Why do we bother to go to live theater? As we all walk hand-in-hand into the metaverse, and before we disappear inside our virtual reality headsets to escape the snarling realities of life in the 2000's, let's consider why we still take the trouble to drive to a place to watch people talk, sing and dance on stage.
Consider the current production of West Side Story at Porthouse Theatre. Talk about a piece that's played out! This classic American musical has been mounted by virtually every professional and non-professional theater company, college, and overly eager community theater in existence. Topped off by a recent film version by Steven Spielberg. Why take the trouble to sit through it again?
Well, because the show is great and because this production is so damn good. Once "The Dance at the Gym" scene arrives, with the Jets and Sharks spinning and dipping with their own kind and glaring at their hated rivals, this production finds its groove and becomes its own special creation. In the role of Shark leader Bernardo, Rosario Guillen exudes macho confidence with sparks of hate as he faces off against the Jets and their leader Riff.
In "Maria," Devin Lee Pfieffer eschews the usual characterization of Tony as noble and aloof. His Tony is a sort of boy-next-door, singing in a conversational manner and even chuckling a bit as he navigates that love song with his ample baritone pipes. Then he is topped by Alexa Lopez as Maria, who displays her glorious voice in "Tonight," the yearning anthem to hope.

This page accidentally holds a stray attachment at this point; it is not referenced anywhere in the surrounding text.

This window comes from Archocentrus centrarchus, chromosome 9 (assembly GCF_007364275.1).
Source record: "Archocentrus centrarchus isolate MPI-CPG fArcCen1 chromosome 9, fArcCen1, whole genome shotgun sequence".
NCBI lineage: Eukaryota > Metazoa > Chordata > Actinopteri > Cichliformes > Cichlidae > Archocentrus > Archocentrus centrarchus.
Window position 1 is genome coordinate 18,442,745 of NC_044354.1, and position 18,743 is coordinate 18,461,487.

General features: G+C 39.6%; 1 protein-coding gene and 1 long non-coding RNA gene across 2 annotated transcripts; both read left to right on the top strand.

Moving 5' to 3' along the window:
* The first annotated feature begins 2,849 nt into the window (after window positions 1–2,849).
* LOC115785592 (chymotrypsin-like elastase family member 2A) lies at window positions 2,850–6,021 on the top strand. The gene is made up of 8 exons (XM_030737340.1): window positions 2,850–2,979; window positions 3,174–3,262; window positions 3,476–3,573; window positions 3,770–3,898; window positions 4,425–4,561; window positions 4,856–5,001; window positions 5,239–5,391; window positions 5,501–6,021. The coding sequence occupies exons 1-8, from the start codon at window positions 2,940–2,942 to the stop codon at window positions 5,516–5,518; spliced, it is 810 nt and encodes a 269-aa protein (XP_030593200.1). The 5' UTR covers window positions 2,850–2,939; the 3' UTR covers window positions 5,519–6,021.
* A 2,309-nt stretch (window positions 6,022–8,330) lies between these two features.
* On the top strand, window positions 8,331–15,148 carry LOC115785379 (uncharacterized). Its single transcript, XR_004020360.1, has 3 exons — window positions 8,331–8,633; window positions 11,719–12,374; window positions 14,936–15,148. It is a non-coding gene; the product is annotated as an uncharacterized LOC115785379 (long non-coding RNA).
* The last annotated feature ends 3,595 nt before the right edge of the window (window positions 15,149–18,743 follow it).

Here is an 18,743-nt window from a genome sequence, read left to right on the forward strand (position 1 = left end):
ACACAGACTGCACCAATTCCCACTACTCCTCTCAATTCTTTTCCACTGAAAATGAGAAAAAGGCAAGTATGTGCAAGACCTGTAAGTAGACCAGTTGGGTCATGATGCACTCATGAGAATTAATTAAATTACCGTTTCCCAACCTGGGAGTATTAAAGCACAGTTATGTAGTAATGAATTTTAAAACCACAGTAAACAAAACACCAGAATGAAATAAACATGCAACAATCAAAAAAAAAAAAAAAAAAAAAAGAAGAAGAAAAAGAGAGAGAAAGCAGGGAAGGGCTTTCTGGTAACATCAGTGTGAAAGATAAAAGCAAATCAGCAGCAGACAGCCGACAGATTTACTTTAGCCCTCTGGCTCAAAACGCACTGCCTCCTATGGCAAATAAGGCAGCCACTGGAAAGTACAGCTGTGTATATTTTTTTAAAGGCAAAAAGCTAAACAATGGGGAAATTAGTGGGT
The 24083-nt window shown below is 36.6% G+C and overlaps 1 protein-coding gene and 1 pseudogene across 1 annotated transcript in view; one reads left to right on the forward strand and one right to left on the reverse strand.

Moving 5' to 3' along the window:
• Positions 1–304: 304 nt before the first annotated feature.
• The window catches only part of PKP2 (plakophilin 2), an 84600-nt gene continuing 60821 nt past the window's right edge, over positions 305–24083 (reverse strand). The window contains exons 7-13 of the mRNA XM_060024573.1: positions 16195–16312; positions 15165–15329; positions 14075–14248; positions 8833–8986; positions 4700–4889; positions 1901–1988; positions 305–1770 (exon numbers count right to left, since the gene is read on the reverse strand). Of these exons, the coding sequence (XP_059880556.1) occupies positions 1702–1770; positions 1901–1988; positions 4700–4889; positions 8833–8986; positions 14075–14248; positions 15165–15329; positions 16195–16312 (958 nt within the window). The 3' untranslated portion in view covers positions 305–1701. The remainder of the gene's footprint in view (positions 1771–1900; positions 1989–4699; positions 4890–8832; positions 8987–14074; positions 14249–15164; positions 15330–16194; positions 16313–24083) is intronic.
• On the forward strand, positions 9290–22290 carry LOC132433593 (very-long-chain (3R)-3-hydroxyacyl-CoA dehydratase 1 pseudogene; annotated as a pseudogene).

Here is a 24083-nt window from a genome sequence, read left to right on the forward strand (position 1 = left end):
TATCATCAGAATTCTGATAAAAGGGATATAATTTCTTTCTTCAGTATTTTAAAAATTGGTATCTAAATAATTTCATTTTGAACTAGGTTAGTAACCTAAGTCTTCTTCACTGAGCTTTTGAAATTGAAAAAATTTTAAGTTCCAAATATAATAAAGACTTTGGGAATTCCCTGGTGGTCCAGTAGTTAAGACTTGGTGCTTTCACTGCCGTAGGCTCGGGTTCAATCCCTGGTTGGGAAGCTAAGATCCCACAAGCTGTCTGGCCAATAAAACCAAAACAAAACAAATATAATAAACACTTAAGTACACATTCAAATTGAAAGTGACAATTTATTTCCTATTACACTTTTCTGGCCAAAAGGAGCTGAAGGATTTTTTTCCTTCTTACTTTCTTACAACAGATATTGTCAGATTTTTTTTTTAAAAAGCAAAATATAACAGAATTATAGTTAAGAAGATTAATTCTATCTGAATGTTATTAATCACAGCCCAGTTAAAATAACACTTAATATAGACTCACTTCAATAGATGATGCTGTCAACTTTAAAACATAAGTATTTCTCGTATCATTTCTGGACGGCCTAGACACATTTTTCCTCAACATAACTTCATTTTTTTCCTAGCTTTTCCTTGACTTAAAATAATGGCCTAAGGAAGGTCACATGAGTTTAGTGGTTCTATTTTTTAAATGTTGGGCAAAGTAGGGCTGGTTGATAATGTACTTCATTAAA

With music by Leonard Bernstein, lyrics by Steven Sondheim and book by Arthur Laurents, WSS pursues the enormous question of whether love will ever conquer hate (particularly timely these days), along with the tensions involved with a doomed romance. And all of it feels genuine.
There are other multiple high points. Act Two is launched with the festive "I Feel Pretty," as Lopez celebrates the rush of new love with her feisty gal pals Consuela (Lauren Henriques), Rosalia (Kirstin Angelina Henry), and Francisca (Gaby Garza). Lopez and Victoria Mesa as Bernardo's girlfriend Anita also stir it up in their duet "A Boy Like That" and "I Have a Love."
The one comical number, "Gee, Officer Krupke," is knocked out of the park by the Jets: Action (Robert Miller), A-rab (Jeremy Alden), Baby John (Dominic Young), Snowboy (Jared Warren), and Diesel (Will Dupuis). Flitting around the outskirts of all the Jets' activity is the gender-fluid outsider Anybodys, given a rousing turn by Maya Galipeau.
This show benefits from the direction by Terri Kent, the producing artistic director of Porthouse and a person with perfect pitch when it comes to staging American musicals. She is aided immensely by artistic collaborator and choreographer Martín Céspedés, whose dance numbers throughout are invigorating. This is especially true of his staging of the Procession/Nightmare ballet. That sequence is remarkable and evocative, including a touching solo of "Somewhere" by young Sophia Cora.
The production isn't perfect in all respects. It gets off to a slow start with an energetic but mostly confusing "Prologue" dance number. And the "Jet Song" is a bit awkward, led by Zachary Mackiewicz as Riff, who has the grit and drive of his character in spades, but whose singing is often in search of the right note and tempo.
If you're getting nervous now that we're in August, and you're looking for a way to cap off Summer '22, you could do a whole lot worse than spending a balmy evening at Porthouse Theatre in the company of this fulsome West Side Story.
West Side Story
Through August 14 at Porthouse Theatre, Blossom Music Center Campus, 3143 O'Neil Road, Cuyahoga Falls, OH 44223, 330-672-3884, kent.edu/porthouse.